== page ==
Purchasing property: Grand Junction designer said mayor’s sons’ home needed to be bought to make way for plaza; mayor said he had no involvement


When Mayor Andy Cook’s sons Ben and Brian Cook purchased a home on South Union Street, it was in 2007 before Cook was mayor of the City of Westfield. Plans for developing a downtown began to take shape when a comprehensive plan was approved by the Westfield City Council in 2008, specifying the need for a downtown.

As a result, Westfield began acquiring property throughout the 6-acre area planned for Grand Junction Park and Plaza in 2009, and the 2017 purchase of Cook’s sons’ house raised concerns about his possible involvement with the deal. Cook, however, said he wasn’t involved in the decision to include the property in the park’s design or the purchase price.

Four houses on South Union Street were purchased by the City of Westfield in 2017. They have since been torn down. (Photo by Anna Skinner)

The Cook house was one of four in a row along South Union Street just south of Jersey Street. Land Collective founding principal and Grand Junction Park and Plaza designer David Rubin told Cook the houses had to be razed to make way for the plaza. Brian Cook had lived in the house for approximately 1 ½ years until he and his wife moved because they required more space for their growing family. Since 2008, Brian Cook has rented out the property.

“David Rubin said, ‘In my design, those four houses need to come down and be a part of it,’ because he said, ‘You don’t want those homes blocking the view of this beautiful park on Union Street.’ I did not make that decision,” Cook said.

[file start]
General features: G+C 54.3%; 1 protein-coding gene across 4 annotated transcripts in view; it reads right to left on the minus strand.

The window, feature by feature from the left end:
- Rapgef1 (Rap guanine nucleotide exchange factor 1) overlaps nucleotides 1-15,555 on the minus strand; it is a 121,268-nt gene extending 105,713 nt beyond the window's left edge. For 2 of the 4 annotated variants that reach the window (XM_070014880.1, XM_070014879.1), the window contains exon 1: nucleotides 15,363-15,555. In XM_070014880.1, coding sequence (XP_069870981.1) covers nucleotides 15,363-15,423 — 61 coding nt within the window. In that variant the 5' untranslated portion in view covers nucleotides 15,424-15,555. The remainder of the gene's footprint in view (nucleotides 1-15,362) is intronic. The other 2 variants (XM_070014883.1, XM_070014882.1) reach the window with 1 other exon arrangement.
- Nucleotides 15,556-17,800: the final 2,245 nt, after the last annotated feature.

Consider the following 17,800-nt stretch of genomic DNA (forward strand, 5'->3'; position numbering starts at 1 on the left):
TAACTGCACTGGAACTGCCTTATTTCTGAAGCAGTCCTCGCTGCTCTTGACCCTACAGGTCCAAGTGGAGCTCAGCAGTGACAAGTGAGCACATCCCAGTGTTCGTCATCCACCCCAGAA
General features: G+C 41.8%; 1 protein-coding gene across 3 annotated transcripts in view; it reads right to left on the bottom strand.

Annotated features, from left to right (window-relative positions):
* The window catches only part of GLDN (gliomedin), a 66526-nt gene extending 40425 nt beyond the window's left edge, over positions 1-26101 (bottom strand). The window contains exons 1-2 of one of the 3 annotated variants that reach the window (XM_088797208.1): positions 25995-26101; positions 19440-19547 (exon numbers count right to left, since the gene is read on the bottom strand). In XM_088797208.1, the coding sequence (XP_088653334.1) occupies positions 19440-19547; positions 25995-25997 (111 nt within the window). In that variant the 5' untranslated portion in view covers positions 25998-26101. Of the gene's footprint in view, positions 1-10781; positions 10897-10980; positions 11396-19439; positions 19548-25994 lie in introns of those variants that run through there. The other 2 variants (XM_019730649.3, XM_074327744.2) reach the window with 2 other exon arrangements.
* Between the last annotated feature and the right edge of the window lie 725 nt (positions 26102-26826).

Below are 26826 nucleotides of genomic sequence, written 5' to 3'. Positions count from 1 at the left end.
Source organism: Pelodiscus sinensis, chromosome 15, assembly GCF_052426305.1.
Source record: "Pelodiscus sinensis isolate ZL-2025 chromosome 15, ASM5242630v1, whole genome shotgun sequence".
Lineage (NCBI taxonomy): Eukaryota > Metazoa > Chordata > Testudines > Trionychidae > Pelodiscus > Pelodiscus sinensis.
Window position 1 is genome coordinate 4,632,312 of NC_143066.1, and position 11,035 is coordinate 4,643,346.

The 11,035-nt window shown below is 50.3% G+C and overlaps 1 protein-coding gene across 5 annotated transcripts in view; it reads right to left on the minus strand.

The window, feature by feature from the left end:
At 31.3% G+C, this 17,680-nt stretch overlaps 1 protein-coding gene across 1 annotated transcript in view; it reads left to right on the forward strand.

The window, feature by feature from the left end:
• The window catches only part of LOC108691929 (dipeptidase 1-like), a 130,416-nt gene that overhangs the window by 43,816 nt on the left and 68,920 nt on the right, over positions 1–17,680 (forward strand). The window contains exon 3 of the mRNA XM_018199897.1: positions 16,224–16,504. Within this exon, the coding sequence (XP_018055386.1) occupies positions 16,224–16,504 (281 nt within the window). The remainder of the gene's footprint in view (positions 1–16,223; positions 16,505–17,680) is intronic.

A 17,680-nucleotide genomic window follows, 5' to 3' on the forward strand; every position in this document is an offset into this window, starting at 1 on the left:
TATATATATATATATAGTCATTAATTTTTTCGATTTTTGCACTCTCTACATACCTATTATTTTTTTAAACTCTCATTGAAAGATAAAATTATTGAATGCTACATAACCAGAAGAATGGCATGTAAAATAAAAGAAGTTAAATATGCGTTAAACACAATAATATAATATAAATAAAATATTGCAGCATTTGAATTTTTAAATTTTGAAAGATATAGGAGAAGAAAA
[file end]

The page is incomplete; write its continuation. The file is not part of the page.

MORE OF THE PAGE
Cook said his sons didn’t have insider information because they purchased the home before the area was identified for the creation of a downtown, which was done in 2008. It was planned as a larger area than the plaza will encompass. The 6-acre area to become downtown was finalized in 2014.

“There’s no way Brian had inside information to buy that house because we didn’t even have a downtown plan,” Cook said. “We didn’t even know where the downtown was going to be when Brian bought that house. Grand Junction Task Group formed in 2008.”

A map detailing where the four homes stood. The Cook house was at 217 S. Union St. (Submitted photo)

Shortly after GJTG formed, the city received its first artist’s rendering of the conceptualized downtown in 2008. A schematic design was created in 2011, and Land Collective was announced in 2014 as the firm to design the plaza.

Based on the original plan for a downtown, the city began purchasing property within the 6-acre areas of the plaza during a three-year period beginning in 2009. Cook said the city purchased more than 20 parcels during that time.

“We were still in the Recession. There were a lot of absentee owners, a lot of rentals and the owners were anxious to unload these properties because nothing was selling, so the land acquisition went really well,” Cook said. “We purchased like 20-some properties over a three-year period beginning in (2012). We did not purchase the four homes right on Union Street, one of which was Brian’s. We did not purchase those initially because we weren’t finished with the final design. When David Rubin did his final design, he is the one who said those four houses need to go.”